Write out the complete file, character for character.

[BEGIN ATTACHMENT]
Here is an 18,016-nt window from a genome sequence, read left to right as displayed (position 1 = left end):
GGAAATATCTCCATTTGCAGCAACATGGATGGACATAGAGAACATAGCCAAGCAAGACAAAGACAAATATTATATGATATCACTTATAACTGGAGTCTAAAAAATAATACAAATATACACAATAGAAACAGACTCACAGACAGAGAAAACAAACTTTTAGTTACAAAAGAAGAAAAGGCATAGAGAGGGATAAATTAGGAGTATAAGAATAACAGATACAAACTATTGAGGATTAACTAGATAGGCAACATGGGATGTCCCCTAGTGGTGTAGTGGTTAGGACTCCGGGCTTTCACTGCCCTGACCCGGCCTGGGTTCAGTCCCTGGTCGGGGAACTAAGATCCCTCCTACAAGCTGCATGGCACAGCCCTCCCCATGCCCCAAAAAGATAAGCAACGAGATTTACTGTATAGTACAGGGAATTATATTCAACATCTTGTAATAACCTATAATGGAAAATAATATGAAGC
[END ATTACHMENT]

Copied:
Here is an 18,016-nt window from a genome sequence, read left to right as displayed (position 1 = left end):
GGAAATATCTCCATTTGCAGCAACATGGATGGACATAGAGAACATAGCCAAGCAAGACAAAGACAAATATTATATGATATCACTTATAACTGGAGTCTAAAAAATAATACAAATATACACAATAGAAACAGACTCACAGACAGAGAAAACAAACTTTTAGTTACAAAAGAAGAAAAGGCATAGAGAGGGATAAATTAGGAGTATAAGAATAACAGATACAAACTATTGAGGATTAACTAGATAGGCAACATGGGATGTCCCCTAGTGGTGTAGTGGTTAGGACTCCGGGCTTTCACTGCCCTGACCCGGCCTGGGTTCAGTCCCTGGTCGGGGAACTAAGATCCCTCCTACAAGCTGCATGGCACAGCCCTCCCCATGCCCCAAAAAGATAAGCAACGAGATTTACTGTATAGTACAGGGAATTATATTCAACATCTTGTAATAACCTATAATGGAAAATAATATGAAGC